The derivative pricing models help the firm to determine the best course of action. It is a portfolio management tool. Those assets that would aid in maximum earning of profits to the firm would be desired and maintained to the exclusion of those that would require huge costs for maintenance (Berezin 2005). The management is also informed on the minimum prices to accept given the analysis of the factors that are critical in determining fair values and prices. Consequently, the models are of great relevance to the firm. They aid in making informed decisions. Therefore, a firm is informed on the correct choices to make given the facts presented using the models.
Volatility is the risk of not realizing a set return. It involves market changes that lead to a decrease in the demand for some asset. Where this is a common feature, then it means that the asset’s volatility is high. The effect of this is that it becomes difficult for future forecasting and analysis that is reliable given the volatility (Caplin & Schotter 2008). Volatility is a negative aspect in any market. It affects the ability of any business to plan adequately on the future. This would require allowance of a large margin during the forecasting and estimation of future cash flows.
The following are recommendations for the business in terms of pricing assets under volatility situations. During the time when the market for some assets is considered volatile, great caution should be taken in order to avoid suffering of losses. On these occasions, there is no guarantee that the firm would attain the set prices. Prudent decisions to be made would entail a careful and thorough studying of the market conditions. This would establish the minimum and maximum price or value that an asset can fetch. Through market analysis, it would be established the prevailing rates for the price of any asset. Also through NPV method and other Asset Price Derivative models, a price or value is then determined. Then a comparison between the two can be drawn. This would guide on the value or price to set for some asset. The market value should however prevail over the derived asset price. It is further advised that where the derived price is higher than the price prevailing in the market, then there would be no need of disposing the asset. On the other hand, where the derived price is lower than the price being offered in the market, then the asset should be sold. This is because, the asset earns less in income to the firm than it would fetch in the open market.
The rate of return under uncertainty is the minimum profit sought by the investors given the risks involved. This is captured in a rate of return. It consists of the profit to be earned for the investment. This rate is highest during uncertainty periods based on the fact that the risk is high. The rate sought must therefore compensate the investor for the risk through high rates of return. The beliefs or the prevailing market conditions dictate the rate of return to be sought by the investor. Investors are therefore influenced by the happenings in the market, which form their beliefs.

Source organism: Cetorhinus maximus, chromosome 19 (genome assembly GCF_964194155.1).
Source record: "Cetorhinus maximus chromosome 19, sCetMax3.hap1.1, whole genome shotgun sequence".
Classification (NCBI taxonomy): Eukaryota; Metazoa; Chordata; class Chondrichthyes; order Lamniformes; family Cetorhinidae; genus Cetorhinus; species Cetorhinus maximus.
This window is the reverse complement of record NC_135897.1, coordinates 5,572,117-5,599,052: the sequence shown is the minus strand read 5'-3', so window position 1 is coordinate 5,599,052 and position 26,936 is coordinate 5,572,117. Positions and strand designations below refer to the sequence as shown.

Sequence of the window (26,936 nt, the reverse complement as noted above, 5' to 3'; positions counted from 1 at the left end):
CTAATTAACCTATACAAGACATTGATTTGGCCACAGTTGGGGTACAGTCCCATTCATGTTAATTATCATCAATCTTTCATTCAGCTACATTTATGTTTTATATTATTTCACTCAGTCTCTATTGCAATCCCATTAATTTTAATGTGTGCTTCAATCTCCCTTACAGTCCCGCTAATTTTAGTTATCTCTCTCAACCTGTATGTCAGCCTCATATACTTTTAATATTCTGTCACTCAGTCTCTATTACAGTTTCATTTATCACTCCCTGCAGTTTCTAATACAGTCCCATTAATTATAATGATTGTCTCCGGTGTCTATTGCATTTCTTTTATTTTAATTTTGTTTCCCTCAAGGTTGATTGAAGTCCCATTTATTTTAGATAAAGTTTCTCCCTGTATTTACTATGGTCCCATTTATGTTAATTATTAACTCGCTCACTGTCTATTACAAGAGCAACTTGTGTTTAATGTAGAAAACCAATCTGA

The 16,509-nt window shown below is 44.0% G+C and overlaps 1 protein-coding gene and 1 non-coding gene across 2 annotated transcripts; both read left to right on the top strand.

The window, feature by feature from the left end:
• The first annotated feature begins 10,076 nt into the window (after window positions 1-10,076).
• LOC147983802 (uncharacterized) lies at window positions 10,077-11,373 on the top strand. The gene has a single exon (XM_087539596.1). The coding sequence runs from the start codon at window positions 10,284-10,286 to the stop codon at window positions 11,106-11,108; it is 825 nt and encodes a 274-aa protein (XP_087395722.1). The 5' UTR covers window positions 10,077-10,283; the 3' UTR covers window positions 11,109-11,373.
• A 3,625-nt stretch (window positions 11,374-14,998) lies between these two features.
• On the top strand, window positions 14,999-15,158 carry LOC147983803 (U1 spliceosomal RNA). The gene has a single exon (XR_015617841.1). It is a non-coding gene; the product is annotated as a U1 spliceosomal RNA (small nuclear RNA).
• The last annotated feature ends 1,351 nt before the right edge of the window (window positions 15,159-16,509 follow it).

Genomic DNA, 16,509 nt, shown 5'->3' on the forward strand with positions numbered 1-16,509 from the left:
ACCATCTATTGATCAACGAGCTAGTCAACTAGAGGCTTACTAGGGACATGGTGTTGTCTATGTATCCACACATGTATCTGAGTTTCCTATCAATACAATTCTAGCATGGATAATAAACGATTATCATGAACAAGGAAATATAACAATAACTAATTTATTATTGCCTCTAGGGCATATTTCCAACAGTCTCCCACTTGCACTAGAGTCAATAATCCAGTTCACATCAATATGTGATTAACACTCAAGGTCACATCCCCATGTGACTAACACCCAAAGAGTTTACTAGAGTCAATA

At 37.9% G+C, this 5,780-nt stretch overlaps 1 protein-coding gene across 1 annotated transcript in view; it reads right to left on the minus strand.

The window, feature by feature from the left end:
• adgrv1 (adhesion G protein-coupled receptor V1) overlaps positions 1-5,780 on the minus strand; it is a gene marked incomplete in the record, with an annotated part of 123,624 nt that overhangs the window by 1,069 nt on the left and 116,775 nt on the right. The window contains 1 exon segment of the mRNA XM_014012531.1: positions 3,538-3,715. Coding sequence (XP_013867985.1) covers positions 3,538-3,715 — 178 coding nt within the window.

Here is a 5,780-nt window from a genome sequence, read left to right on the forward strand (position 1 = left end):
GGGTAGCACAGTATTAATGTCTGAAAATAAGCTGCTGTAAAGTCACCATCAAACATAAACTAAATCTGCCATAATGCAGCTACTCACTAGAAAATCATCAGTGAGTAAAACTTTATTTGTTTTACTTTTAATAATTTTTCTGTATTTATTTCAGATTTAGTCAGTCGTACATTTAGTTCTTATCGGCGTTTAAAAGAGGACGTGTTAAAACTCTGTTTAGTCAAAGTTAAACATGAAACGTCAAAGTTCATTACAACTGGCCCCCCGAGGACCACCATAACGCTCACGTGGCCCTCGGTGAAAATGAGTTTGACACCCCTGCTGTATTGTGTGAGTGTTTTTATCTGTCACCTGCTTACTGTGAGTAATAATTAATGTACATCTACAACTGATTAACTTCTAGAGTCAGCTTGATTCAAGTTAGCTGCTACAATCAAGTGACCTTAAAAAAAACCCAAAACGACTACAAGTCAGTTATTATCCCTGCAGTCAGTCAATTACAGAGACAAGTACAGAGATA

Various Asset Pricing Models are used to determine the fair prices of some assets. The sellers and buyers would be interested to know the worth of the assets before they commit themselves to transact. Asset Pricing Model relies on the ability of the asset to generate income. The net operating income of the asset is critical in determining the price. To convert future cash flows into present sums for ease of analysis and comparison, Net Present Value is greatly used. This technique relies on the concept of ‘Time Value of Money’ to convert sums earned at different periods into a current date sums. The pricing model, therefore, utilizes the NPV method for the analysis.
The NPV method is preferred, since it takes into account the issue of time value of money. It appreciates the fact that a dollar earned today is worthy more after a year. However, it relies on future forecasts. These figures are required to be accurate and reliable. Where they are subjective, a misleading conclusion may be reached. This could compromise the decisions made based on the findings of the NPV. However, where the magnitude of the factors used is reasonable and factual, the NPV arrived at would be realistic and thereby aid in appropriate decision-making process. It is also lauded for the effective consideration of the ability of the asset to generate some income during its lifetime as being crucial in establishing the fair price or value of an asset. This is important, since the income to be generated by the firm is the main consideration.
The derivative asset pricing models have a great role to play in portfolio management. The management is informed on the various critical issues concerning the assets owned by the firm. For instance, the revenues generated by the asset, expenses incurred, their salvage values and their current values or prices would be critical in guiding the management on the best decision to make concerning their assets portfolio. Any rational management team would prefer those assets that earn the firm maximum earnings. Those assets that constitute a liability towards the firm would be disposed. Through the techniques of asset pricing models, the management would be guided in decision-making.
Every business enterprise has some form of assets. These are the resources they utilize to carry out their operations. In the management of various assets, portfolio management, it becomes important to know their prices or values at given stages. To determine their fair prices, asset-pricing models are of huge benefit. The aim of determining the asset prices at some stages is for effective management. The management team is tasked to ensure that the organization earns a return. To achieve that, the firm would desire to reduce costs and maximize profits. One way of reducing the costs is by disposing assets that constitute a liability to the firm. Firms would undertake valuation of their assets before floating them for sale.